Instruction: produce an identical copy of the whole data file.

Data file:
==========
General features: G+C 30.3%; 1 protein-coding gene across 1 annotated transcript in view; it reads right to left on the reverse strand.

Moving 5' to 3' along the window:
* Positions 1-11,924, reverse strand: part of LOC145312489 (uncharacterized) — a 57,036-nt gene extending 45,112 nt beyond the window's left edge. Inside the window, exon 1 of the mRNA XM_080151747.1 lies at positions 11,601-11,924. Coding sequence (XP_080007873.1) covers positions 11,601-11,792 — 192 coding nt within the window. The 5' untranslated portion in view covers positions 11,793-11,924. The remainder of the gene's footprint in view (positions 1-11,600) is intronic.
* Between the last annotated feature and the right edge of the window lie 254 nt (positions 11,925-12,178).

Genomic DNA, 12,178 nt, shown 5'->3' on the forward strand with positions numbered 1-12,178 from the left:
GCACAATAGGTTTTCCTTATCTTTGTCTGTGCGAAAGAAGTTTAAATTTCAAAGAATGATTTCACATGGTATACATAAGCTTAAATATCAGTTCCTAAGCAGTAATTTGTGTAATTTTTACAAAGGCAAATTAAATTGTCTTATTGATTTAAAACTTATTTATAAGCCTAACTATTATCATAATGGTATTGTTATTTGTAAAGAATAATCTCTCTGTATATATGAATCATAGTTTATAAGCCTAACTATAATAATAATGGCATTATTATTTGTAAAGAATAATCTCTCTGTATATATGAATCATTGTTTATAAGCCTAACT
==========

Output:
General features: G+C 30.3%; 1 protein-coding gene across 1 annotated transcript in view; it reads right to left on the reverse strand.

Moving 5' to 3' along the window:
* Positions 1-11,924, reverse strand: part of LOC145312489 (uncharacterized) — a 57,036-nt gene extending 45,112 nt beyond the window's left edge. Inside the window, exon 1 of the mRNA XM_080151747.1 lies at positions 11,601-11,924. Coding sequence (XP_080007873.1) covers positions 11,601-11,792 — 192 coding nt within the window. The 5' untranslated portion in view covers positions 11,793-11,924. The remainder of the gene's footprint in view (positions 1-11,600) is intronic.
* Between the last annotated feature and the right edge of the window lie 254 nt (positions 11,925-12,178).

Genomic DNA, 12,178 nt, shown 5'->3' on the forward strand with positions numbered 1-12,178 from the left:
GCACAATAGGTTTTCCTTATCTTTGTCTGTGCGAAAGAAGTTTAAATTTCAAAGAATGATTTCACATGGTATACATAAGCTTAAATATCAGTTCCTAAGCAGTAATTTGTGTAATTTTTACAAAGGCAAATTAAATTGTCTTATTGATTTAAAACTTATTTATAAGCCTAACTATTATCATAATGGTATTGTTATTTGTAAAGAATAATCTCTCTGTATATATGAATCATAGTTTATAAGCCTAACTATAATAATAATGGCATTATTATTTGTAAAGAATAATCTCTCTGTATATATGAATCATTGTTTATAAGCCTAACT